• Secret # 5 – Can you prepare your own Deed? A common issue that we see when it comes to title examination is the use of deeds that are purchased at the local store. While these deeds are valid and can be used, you need to keep a few important things in mind. When you first purchase a property you are taking legal title. Why would you jeopardize your equitable interest in the property by preparing a fill in the blank document from the local store? There are many title companies and or attorneys that would prepare a deed for a minimal expense to you as the consumer. This is especially true if you have an existing relationship with them. Should you decide to prepare one of these yourself, please keep a few items in mind. All deeds should include the name of the grantor (seller) and grantee (buyer). Deeds should include the marital status of all parties involved. The complete legal description and parcel identification number should be included in the deed. Please do not copy the legal description from the county property appraiser’s office website as this is usually an abbreviated version. Finally make sure the deed contains a signature of the grantor (seller), two witnesses and a notary. 
  • Secret # 6 – Controlled Business Arrangements - A Controlled Business Arrangement is where a bank, real estate broker, real estate agent, mortgage broker, or title company may have an agreement with each other to provide their services to their clients for a referral fee in return. While this is not illegal or necessarily unethical, you always want to ask the question “Do you have a controlled business arrangement with anyone involved in this real estate transaction?”. This is especially important with real estate because you want to make sure that your best interest is being protected. Unfortunately, some individuals are more concerned about getting their referral fee as opposed to representing their client’s best interests. Please note that it is a violation of Florida Bar regulations for an attorney to pay a referral fee to any person other than another attorney.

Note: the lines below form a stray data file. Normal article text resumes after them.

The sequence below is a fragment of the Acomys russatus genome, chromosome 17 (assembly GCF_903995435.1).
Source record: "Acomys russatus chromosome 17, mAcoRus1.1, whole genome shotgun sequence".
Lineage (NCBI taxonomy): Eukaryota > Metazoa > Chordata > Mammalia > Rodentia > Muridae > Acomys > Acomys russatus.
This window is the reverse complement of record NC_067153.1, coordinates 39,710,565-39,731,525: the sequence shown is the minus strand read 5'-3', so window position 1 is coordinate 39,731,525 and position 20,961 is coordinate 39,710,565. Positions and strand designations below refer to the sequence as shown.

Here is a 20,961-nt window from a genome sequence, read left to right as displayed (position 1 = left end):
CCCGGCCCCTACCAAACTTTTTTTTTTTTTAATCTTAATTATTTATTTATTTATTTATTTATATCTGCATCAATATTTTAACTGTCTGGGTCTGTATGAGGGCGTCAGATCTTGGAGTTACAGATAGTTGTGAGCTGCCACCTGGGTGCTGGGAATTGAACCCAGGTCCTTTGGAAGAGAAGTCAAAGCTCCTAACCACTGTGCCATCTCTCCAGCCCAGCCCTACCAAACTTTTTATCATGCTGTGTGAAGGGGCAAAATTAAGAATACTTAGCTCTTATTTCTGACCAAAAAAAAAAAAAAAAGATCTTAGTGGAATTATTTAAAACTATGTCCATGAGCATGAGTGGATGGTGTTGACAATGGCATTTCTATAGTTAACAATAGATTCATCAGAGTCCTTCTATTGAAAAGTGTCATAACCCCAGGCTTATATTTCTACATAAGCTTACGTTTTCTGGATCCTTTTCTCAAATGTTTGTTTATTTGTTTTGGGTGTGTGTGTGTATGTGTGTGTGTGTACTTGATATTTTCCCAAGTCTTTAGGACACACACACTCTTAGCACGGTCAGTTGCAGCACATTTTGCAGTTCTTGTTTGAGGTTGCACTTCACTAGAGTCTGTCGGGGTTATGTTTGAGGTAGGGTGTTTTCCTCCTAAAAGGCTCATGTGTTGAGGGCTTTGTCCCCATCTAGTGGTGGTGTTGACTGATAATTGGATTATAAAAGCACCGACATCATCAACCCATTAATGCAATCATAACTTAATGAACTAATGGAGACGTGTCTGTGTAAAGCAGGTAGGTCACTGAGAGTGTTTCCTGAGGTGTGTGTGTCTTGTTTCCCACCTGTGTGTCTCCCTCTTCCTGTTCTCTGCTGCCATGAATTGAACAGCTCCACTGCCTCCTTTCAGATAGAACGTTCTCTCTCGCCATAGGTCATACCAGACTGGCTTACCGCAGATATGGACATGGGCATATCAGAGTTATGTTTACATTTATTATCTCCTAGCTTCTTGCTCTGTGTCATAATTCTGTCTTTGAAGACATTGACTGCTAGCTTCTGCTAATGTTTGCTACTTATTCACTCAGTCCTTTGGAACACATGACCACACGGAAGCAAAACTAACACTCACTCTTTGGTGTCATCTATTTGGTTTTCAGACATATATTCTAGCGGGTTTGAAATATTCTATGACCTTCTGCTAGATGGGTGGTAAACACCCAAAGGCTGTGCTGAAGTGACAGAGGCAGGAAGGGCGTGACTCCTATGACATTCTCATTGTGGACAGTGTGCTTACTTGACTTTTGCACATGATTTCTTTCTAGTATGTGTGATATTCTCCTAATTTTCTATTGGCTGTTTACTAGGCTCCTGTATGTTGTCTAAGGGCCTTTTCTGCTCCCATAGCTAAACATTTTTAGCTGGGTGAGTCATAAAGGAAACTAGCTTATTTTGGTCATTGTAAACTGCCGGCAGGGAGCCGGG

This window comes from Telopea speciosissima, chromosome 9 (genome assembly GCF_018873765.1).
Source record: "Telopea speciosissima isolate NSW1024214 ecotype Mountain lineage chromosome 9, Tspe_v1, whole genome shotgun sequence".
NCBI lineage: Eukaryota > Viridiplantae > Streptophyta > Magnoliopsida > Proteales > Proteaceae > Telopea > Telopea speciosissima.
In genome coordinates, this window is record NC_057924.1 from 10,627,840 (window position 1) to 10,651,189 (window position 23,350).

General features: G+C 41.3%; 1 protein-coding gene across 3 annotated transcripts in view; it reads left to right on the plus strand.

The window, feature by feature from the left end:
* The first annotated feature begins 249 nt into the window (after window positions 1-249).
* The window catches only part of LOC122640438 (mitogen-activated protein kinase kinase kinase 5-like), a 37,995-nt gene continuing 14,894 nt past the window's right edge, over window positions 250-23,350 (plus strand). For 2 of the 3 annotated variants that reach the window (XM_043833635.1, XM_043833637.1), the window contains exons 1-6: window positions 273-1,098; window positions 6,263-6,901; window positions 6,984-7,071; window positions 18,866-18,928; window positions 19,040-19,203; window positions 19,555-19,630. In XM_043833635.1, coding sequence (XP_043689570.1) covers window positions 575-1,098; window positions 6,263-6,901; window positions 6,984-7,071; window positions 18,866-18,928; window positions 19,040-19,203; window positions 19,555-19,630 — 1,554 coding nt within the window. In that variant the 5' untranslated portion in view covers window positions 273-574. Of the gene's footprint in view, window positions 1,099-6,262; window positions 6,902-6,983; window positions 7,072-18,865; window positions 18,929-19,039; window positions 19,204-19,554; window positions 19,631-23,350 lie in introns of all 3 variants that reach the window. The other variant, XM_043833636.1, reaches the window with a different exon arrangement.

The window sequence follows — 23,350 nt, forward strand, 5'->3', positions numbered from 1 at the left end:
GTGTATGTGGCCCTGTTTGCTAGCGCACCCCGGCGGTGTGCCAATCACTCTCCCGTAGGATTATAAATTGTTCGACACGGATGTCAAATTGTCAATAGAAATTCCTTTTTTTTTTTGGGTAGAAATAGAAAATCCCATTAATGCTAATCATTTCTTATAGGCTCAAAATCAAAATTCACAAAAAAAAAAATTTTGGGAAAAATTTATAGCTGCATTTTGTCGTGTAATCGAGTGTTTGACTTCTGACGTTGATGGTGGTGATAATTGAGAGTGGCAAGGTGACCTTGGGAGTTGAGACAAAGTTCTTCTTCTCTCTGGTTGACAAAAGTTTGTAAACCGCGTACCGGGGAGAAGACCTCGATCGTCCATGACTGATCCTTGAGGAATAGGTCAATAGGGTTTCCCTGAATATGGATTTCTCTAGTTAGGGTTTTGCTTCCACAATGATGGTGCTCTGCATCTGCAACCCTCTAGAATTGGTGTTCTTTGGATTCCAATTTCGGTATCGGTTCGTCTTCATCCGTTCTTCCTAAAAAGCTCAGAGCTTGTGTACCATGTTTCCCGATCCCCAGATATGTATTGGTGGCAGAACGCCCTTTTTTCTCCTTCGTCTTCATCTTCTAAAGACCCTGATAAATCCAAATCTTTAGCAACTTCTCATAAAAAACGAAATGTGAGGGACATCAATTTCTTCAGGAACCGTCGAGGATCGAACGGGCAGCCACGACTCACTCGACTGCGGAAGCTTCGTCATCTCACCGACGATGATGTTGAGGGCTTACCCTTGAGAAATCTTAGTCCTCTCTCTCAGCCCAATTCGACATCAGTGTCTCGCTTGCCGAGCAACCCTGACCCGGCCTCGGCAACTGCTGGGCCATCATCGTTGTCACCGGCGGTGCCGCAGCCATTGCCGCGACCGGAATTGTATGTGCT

• Secret # 7 – Do you Interview your Title Company? Do you interview your Title Company before you choose them to handle your business? If not then you should try and ask these questions the next time you have a real estate closing. • Ask them if they are experts in their field, or if they are just a "middleman" company that refers their business out to another firm to actually issue your policy. • Take a look at the company's name or website address for a clue if they are a real company. There is so much fraud you want to make sure you are dealing with a reputable company. Do they have a database of satisfied, well- known customers, or just a list of anonymous "testimonials" that could have been written by anyone? Ask them to supply you with verifiable references. If they can’t, chances are they don’t want you to find out something you shouldn’t. I would suggest calling at least two of their customers to verify the company’s integrity. • Will they actually follow through on your transaction, or just skip town leaving you to start at the beginning? Are they ethical and do they implement world class business practices? Do they have an actual phone number that dials through to a live person or a virtual assistant?

Each state has different laws and regulations governing title insurance, if it applies. Be sure to seek legal advice in the appropriate state where you are buying or selling. All information provided herein is copyrighted by Kevin Tacher and Lex Levinrad.

Contact Kevin Tacher of Independence Title to obtain an abstract of title for your home purchase.